According to a report by Newsweek, the growing popularity of weight loss drugs has come with unintended consequences — scams:

“Phishing attempts involving popular GLP-1 drugs—like Ozempic, Wegovy and Mounjaro—were up 183 percent in the first four months of 2024 compared to the final three months of 2023, according to new research from the online protection company McAfee.

“McAfee researchers uncovered 449 risky website URLs and 176,871 dangerous email phishing attempts. The company estimates that in the past few months, weight-loss drug scammers have made millions of dollars through the instant messaging platform Telegram alone.

“The fraudulent sale schemes can take many forms. On Facebook Marketplace, scammers use fake profiles to offer up their ‘extra’ GLP-1 supply or ‘substitutes’ from overseas that don’t require prescriptions. During a 24-hour observation in April, McAfee researchers found 207 Ozempic scam posts on Craigslist.

“Swindlers can be found posing as doctors on social media platforms, promising to provide Mounjaro without a prescription—so long as patients can pay through Zelle, Venmo, CashApp or Bitcoin. One fake website offered a 15 percent discount to anyone paying with cryptocurrency.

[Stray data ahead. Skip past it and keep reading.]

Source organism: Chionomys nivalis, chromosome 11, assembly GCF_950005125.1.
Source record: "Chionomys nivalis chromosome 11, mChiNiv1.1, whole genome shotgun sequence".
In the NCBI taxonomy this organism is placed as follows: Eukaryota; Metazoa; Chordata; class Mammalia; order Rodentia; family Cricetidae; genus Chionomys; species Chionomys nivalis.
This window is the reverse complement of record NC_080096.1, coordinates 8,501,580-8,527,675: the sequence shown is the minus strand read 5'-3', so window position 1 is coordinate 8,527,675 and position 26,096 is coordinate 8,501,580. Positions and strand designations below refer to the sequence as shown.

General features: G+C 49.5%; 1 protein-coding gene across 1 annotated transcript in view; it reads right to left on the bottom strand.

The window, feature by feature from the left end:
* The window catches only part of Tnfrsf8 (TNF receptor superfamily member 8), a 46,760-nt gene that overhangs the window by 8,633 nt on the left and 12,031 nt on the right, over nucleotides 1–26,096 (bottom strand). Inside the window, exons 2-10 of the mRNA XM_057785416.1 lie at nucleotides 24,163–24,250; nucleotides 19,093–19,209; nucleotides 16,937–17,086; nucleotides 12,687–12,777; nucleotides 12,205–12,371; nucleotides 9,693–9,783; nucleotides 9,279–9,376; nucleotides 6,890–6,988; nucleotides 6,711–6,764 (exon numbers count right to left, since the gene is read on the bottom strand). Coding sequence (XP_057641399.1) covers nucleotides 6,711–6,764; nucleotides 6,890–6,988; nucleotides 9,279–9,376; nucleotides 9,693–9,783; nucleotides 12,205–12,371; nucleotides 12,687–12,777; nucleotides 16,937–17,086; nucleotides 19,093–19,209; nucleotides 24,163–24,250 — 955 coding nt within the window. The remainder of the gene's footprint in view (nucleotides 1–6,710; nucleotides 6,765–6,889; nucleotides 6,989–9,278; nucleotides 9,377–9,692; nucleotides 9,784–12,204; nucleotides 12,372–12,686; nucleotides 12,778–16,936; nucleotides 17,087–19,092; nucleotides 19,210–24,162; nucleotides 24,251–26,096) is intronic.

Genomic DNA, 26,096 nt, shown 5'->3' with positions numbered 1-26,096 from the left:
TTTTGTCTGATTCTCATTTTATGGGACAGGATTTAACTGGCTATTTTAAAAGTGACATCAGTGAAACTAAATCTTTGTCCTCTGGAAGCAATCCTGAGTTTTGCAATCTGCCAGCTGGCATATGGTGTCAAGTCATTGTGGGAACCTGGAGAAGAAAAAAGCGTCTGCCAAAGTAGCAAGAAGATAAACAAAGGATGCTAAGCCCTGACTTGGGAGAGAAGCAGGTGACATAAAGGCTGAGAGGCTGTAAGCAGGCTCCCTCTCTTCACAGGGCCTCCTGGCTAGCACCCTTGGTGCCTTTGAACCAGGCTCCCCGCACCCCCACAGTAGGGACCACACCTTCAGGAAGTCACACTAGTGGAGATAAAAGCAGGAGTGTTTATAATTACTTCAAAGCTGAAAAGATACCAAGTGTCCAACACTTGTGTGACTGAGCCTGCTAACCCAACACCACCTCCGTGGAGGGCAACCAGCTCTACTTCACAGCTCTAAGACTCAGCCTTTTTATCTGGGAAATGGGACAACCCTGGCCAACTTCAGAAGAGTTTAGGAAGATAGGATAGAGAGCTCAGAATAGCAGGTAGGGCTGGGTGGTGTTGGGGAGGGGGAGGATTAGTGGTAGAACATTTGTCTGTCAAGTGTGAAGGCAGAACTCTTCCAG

“Requests for unconventional payment methods should always raise red flags, according to McAfee. But scams aren’t always easy to spot, as many fraudulent campaigns are using advanced AI to appear credible.

“Plus, consumers are eager to get their hands on the popular drugs, which celebrities have touted for their weight-loss benefits. Although Ozempic has become synonymous with slimness, the FDA has only approved it as a treatment for type 2 diabetes. While some physicians prescribe Ozempic off-label, only three GLP-1s have been green-lighted by the FDA for weight management: Saxenda, Wegovy and Zepbound.”

To read the entire article by Newsweek, please click HERE.